I have to be honest, I was a little scared when I first arrived in Vietnam. I belong to the slightly older generation who never got the chance to take off and travel the world in our youth. The most exotic place I had visited before was Dubai where finding the local experiences and culture sometimes proved difficult. When my daughter packed her bags and moved to Ho Chi Minh City, I knew this would be my chance to see a bit more of the world.
My husband and I decided to take leave and visit our daughter 6 months after her arrival. In this time, she had managed to get herself a job out there so we had a little free time to ourselves. Ho Chi Minh city was a little overwhelming with its constant onslaught of motorbikes and spring humidity, so we decided to take the opportunity to escape and explore one of the more peaceful ways of life Vietnam had to offer. I wanted to book a Mekong Delta tour but was put off by the idea of fighting for shade with crowds of other tourists. I also didn’t want to come all this way just to see something which had been altered and staged for tourists who had come before me. I wanted a truly local experience. To see the real way of life. I therefore decided to hire a local guide with Inspitrip.
First stop: Coconut “Factory”
Our day started early. Vi picked us up from our hotel and piled us into the taxi she had arranged. After an hour and half of driving we arrived to a place where we could sample the delicious rocket-fuel also known as Vietnamese coffee and board the boat which would take us down the river. The only other people around us where working on the boat or at the coffee shop. I didn’t see any other tourists, this set the president for the rest of our truly local day. A day which stands in stark contrast to the photos I have seen from others experiences of the Mekong; a delta crowed with tourists’ boats fighting to get past each other and gawk at the ‘locals’.
Our first stop was to a coconut “factory” where we saw the coconuts being de husked. I have to admit I have had a few coconuts while I have been here but naively thought they were all produced by near by palm trees, I would have never imagined there to be a coco-cola desk production system. We spoke to the woman who worked there and learn how little she was paid for the preparation of these refreshing drinks. Vi ever so gracefully gave the woman a drink to thank her for her time.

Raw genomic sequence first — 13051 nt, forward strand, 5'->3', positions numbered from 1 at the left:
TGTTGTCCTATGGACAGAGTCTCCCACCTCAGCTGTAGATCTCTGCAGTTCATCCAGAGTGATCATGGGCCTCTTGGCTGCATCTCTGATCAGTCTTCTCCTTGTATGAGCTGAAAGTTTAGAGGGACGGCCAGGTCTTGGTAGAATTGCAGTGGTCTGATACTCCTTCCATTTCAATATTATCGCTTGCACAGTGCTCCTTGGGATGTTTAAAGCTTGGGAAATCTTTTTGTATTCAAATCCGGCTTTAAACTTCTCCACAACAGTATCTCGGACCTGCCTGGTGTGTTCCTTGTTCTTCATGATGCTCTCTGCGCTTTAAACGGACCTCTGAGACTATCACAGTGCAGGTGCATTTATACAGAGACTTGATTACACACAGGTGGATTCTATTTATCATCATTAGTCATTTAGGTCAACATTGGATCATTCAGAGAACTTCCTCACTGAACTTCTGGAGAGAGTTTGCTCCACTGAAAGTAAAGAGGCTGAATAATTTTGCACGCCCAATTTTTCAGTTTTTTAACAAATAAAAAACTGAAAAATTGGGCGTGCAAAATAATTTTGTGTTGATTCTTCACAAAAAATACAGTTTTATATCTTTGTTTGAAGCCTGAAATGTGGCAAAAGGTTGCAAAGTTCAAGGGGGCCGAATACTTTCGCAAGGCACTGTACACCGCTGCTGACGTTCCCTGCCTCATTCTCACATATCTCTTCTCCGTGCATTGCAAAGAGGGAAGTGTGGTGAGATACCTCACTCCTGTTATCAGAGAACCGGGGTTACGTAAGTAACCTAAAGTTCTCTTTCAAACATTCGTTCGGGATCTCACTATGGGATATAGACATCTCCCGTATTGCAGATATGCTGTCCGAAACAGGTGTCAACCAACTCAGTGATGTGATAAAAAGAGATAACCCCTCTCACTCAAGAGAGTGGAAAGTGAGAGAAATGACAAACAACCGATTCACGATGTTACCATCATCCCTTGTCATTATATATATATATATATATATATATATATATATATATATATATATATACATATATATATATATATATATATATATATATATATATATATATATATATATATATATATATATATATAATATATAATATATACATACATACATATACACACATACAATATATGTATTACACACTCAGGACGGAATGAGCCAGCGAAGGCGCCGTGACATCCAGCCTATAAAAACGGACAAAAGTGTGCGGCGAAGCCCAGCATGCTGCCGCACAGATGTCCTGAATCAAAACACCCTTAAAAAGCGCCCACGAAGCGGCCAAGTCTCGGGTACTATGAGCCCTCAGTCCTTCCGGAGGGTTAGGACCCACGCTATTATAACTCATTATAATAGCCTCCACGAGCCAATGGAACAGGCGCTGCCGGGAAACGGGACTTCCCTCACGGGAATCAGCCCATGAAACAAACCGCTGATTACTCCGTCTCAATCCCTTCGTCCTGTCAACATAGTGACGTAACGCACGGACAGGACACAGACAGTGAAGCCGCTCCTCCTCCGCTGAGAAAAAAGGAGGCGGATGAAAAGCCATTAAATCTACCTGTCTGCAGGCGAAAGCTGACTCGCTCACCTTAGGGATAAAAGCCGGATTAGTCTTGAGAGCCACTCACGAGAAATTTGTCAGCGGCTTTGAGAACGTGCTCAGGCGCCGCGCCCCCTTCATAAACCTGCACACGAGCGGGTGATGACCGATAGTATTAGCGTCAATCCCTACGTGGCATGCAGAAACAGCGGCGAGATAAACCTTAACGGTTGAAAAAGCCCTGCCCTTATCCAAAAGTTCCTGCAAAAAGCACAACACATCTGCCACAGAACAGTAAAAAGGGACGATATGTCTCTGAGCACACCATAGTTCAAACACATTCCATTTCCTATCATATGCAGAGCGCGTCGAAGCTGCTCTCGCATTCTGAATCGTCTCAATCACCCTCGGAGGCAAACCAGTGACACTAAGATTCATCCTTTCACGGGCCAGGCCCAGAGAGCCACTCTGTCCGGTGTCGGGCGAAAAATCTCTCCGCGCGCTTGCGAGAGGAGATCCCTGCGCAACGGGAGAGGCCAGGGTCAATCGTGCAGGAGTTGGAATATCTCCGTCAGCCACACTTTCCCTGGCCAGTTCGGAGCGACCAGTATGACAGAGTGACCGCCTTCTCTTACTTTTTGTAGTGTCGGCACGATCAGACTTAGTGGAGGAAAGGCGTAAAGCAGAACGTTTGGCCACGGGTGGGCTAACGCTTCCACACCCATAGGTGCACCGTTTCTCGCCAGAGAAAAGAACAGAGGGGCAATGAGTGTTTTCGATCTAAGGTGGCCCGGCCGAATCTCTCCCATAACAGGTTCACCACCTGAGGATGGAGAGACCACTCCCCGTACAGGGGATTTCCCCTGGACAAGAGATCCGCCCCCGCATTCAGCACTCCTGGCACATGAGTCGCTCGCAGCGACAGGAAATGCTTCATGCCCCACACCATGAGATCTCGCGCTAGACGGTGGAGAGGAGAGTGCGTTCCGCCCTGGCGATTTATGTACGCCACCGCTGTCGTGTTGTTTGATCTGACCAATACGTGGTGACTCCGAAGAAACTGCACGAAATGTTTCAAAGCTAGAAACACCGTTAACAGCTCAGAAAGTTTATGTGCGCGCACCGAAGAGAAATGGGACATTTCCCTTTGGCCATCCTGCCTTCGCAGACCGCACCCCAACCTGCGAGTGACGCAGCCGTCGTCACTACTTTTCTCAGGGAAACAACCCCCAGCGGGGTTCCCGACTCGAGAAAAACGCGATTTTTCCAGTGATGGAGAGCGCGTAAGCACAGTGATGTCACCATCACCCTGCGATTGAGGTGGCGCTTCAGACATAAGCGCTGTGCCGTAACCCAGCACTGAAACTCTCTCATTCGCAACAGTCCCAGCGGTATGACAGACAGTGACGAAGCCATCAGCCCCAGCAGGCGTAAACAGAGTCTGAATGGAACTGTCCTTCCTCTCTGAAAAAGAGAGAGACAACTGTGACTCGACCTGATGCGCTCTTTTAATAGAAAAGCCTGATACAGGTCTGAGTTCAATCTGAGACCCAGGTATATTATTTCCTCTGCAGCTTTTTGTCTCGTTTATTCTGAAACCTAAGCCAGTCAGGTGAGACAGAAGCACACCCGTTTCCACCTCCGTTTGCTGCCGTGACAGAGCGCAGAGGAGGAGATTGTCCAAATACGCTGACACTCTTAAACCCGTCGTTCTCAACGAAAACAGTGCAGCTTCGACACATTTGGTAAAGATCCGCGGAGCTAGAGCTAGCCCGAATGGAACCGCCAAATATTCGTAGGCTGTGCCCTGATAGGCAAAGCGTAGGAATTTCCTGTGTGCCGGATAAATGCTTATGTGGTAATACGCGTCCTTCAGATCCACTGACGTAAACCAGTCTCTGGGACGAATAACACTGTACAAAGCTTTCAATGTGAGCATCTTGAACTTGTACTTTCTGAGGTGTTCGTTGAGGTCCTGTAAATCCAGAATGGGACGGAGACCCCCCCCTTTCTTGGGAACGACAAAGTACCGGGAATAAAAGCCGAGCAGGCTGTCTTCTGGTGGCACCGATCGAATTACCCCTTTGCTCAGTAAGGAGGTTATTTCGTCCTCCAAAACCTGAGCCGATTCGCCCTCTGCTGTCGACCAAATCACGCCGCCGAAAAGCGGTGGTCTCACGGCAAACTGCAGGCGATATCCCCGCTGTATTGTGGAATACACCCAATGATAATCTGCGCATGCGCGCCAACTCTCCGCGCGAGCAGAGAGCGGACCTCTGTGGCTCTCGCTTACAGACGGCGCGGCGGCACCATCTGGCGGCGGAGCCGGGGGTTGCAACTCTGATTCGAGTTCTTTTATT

We left the boat and on our journey into the coconut grove met an old local lady with a warm smile. She invited us to look around her home and was happy for us to take pictures. She wanted nothing in return, her true warmth and generosity was a pattern we would see in all the people we encountered on our tour.
Vi had somehow seemingly arranged us to be greeted by our truck driver at the end of this path. We had a great laugh when this half motorbike, half truck, decided it didn’t want to start until it had seen my husband get out and push.
Visit local broom workshop and fruit garden
Our first stop was a little factory were women were making brooms, they were happy to talk to us while they worked and allowed us to walk around and take photographs. Next was Uncle Tam’s home. Once again we were welcomed with such warmth we at once felt like we were visiting an old family member. We sat on a veranda deep in the grove and feasted on fresh fruit. There was not another tourist in sight and I can honestly say we felt like we were experiencing something truly special.
Once revived we made our way to our wooden paddle boat which Vi had arrange to sit waiting for our arrival. We made our way through the towering mangroves, and by we it was mainly myself who helped Vu, the boats owner, as my husband furiously took photos of it all.
Lunch and nap like true locals
Next stop was lunch at Mrs Mai’s. Lunch was one of my first and also most memorable experiences with traditional Vietnamese food. I can still taste the fresh fish and spices now and my mouth is watering, begging me to go back.
The Vietnamese like to nap after lunch so we took this opportunity to relax before setting off on the bicycles Vi had arranged.
From the seat of my bike I could see all parts of local life which took place around the mighty river bed. When we crossed a rickety bridge and were joined by some local dogs and a pig. Music from the houses lifted through the trees to create a beat to our journey.
Ride around and visit a local school
The most memorable moment of the whole tour happened when we visited a local school along our cycle path. The children were so happy to see us, a welcome distraction from their studies. They came out onto the courtyard with us and welcomed us with such warm, wanting nothing in return.
Our day ended with our failed attempted to join one of the locals who was climbing a coconut tree. Despite a thorough demonstration from a local man, we all failed at making it further than a meter up.
The whole experience was more than I could have hoped for. It surpassed my expectations and was absolutely nothing like the photos you see of a river 5-boats deep with paddle boats for tourists. Everything was arranged so seamlessly that I was astonished it could be done by just one person. I couldn’t recommend going on the Mekong delta tour with Vi more. When we returned that evening and told our daughter she immediately organised to go.
Interested in having an authentic and local experience, visit our website for more details about available Mekong Delta Tour and local guides?
The content and images are provided by our beloved travelers Ian and Michelle Travers.
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